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Loss of the Amphitrite

(8) Loss of the Amphitrite

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                        LOSS OF THE

Come list, you gallant Englishmen, who ramble at your ease,
While I unfold the horrors and the dangers of the seas ;
It's of the ship, the Amphitrite, with a hundred and eight females,
And children, crew, and cargo, bound all for New South Wales.

'Twas on August 25th, we sail'd from Woolwich shore,
Leaving our friends behind us, whose hearts were grieved sore ;
Along the shore away we bore, tilt friends were out of sight,
Who crying, said adieu, poor girls, on board the Amphitrite.

We sail'd away without delay, and arriv'd off Dungeness,
But when we came off port Boulogne, then great was our distress,
On Friday morning, the fourth day, O what a horrid sight !
Who crying said adieu, poor girls, on board the Amphitrite.

Our Captain found she was near aground, her anchor did let go,
Crying, yet your man and topsails, boys, or soon your fate you'll know:
The raging sea ran mountains high, the tempest did unite,
Poor souls in vain did shriek with pain, on board the Amphitrite.

At three o'clock in the Afternoon, we were put to a stand,
Our fatal ship she ran aground upon a band of sand :
Poor children round their parents hung, who tore their hair with fright,
To think that they should end their days on board the Amphitrite,

Our moments they were ending fast, and all prepared to die,
We on our bended knees did fall, and loud for mercy cry ;
Our ship she gave a dreadful roll, and soon went out of sight,
O ! the bitter cries could reach the skies from on board the Amphitrite

Great praise belongs unto the French, who tried us all to save,
Our Captain he was obstinate to brave the stormy wave ;
But he went down among the rest, all in the briny sea,
The rocks beneath the pathless deep his pillow for to be.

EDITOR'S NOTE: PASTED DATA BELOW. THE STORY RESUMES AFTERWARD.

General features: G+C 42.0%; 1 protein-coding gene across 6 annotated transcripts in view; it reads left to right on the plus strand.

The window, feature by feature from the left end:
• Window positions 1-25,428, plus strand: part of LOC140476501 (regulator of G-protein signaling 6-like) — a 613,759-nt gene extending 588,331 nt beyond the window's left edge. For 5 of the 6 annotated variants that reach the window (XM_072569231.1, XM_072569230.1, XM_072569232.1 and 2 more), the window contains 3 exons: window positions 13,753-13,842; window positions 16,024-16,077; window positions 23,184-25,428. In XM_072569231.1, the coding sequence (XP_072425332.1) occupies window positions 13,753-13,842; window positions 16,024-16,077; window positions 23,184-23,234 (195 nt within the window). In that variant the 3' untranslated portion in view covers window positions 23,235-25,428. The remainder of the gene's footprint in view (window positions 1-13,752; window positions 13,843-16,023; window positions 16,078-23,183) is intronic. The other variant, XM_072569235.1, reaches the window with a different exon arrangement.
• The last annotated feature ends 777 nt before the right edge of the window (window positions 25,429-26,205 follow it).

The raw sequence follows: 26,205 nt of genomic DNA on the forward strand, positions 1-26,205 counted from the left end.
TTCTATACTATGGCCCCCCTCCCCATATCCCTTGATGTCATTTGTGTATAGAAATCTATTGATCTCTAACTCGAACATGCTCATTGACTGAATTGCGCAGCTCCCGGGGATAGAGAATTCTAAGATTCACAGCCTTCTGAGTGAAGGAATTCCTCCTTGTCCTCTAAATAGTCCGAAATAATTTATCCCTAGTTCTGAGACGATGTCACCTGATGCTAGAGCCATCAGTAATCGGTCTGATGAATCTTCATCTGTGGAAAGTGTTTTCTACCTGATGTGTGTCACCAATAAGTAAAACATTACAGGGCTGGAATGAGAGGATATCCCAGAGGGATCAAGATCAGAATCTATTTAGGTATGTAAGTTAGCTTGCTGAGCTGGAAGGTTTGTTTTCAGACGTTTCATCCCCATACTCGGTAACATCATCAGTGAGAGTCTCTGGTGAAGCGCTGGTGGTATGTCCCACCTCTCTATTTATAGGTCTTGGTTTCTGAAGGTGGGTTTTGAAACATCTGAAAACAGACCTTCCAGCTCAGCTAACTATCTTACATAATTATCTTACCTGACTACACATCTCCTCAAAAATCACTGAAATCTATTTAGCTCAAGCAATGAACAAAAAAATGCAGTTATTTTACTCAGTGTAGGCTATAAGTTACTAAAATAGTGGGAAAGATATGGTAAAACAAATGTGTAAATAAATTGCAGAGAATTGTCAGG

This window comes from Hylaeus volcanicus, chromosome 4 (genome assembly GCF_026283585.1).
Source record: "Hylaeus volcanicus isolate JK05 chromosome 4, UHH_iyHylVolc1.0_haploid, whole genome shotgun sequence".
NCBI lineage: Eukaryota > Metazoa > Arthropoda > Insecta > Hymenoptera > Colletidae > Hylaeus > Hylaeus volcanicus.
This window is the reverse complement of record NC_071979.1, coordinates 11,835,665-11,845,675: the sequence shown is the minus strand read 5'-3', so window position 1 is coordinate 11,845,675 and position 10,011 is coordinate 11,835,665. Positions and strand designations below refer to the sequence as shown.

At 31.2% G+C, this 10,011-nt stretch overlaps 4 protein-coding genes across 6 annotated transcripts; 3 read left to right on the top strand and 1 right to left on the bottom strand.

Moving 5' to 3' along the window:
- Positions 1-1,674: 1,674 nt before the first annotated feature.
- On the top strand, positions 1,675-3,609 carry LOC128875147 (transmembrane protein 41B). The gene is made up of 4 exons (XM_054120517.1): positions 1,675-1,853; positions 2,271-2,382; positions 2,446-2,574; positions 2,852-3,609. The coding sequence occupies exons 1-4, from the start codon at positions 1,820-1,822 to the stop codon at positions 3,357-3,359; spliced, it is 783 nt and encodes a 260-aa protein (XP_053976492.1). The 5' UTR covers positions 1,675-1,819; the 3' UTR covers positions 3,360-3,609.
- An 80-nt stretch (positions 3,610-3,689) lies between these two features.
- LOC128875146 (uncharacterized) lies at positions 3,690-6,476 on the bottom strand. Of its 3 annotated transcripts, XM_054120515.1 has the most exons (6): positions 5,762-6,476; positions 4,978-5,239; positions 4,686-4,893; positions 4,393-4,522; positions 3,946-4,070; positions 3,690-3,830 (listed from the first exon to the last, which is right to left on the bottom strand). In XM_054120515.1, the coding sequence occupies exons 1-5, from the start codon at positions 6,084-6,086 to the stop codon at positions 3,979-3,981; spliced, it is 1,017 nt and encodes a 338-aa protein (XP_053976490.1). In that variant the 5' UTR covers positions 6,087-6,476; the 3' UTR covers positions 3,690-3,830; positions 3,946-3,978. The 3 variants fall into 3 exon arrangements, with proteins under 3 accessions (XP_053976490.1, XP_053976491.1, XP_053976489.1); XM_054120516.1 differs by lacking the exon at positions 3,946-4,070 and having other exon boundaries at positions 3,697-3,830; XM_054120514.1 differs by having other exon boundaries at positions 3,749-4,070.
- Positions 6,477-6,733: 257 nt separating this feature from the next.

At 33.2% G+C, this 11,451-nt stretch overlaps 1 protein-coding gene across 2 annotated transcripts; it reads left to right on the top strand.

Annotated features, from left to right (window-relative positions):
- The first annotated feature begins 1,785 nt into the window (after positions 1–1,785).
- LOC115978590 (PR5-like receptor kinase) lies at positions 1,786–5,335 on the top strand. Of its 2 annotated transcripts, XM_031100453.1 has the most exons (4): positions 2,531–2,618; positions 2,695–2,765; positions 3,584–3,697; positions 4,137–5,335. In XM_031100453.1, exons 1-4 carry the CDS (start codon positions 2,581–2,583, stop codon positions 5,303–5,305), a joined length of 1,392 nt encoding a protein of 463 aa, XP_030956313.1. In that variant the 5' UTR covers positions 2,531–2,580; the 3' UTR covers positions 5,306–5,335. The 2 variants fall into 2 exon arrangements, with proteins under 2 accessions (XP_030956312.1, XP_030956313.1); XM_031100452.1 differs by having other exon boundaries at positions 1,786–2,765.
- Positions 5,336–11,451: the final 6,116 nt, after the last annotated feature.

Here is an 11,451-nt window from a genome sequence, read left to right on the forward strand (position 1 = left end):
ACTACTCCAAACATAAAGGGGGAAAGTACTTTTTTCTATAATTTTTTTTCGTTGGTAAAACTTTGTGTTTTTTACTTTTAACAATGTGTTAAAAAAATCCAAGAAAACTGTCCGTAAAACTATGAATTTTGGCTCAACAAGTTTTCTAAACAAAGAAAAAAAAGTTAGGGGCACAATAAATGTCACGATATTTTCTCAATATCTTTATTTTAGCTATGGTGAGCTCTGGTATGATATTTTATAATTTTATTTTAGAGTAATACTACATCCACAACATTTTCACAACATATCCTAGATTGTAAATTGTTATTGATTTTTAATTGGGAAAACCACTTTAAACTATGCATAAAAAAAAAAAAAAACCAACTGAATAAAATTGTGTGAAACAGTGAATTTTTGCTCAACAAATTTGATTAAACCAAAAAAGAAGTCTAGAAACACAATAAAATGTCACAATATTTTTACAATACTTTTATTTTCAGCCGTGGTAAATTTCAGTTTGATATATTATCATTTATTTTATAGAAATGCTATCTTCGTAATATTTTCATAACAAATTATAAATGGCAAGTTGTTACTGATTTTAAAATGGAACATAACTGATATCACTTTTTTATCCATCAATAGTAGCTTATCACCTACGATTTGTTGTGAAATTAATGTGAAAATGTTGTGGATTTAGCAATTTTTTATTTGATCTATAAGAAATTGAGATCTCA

The crew were toss'd and all were lost, but two poor lads and me,
For on a spar we reach'd the shore, and dar'd the raging sea ;
But one exhausted by the waves, he died that very night,
So only two were saved 'the crew of the fatal Amphitrite.

So now the Amphitrite is gone, her passengers and crew
O think upon the sailor bold, that wears the jacket blue,
God grant to end the grief of those distracted quite,
Lamenting sore for those no more on board the Amphitrite.

The above ship was lost off Boulogne, August 31, 1833, having
on board 108 female convicts, who perished, together with 12 children,
and 13 of the crew !

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                 Highland Minstrel Boy.

                            ( Sung by Mr. Anderson.)

I hae wander'd mony a night in June
Along the banks of Clyde,
Beneath a bright and bonny moon,
Wi' Mary at my side :
A Summer was she to mine e'e,
And to my heart a joy,
And weel she lov'd to roam wi' me,
Her Highland Minstrel Boy.

Oh ! her presence could on ev'ry star,
New brilliancy confer,
And I thought the flow'rs were sweeter far,
When they were seen with her :
Her brow was calm as sleeping sea,
Her glance was full o' joy,
And oh ! her heart was true to me,
Her Highland Minstrel Boy.

I hae play'd to Ladies fair and gay,
In mony a southern hall :
But there was one far, far away,
A world above them all :
And now tho' weary years have fled,
I think wi' mournful joy,
Upon the time when Mary wed
Her Highland Minstrel Boy.

G. Walker, Jun., Printer, Sadler-Street, Durham.

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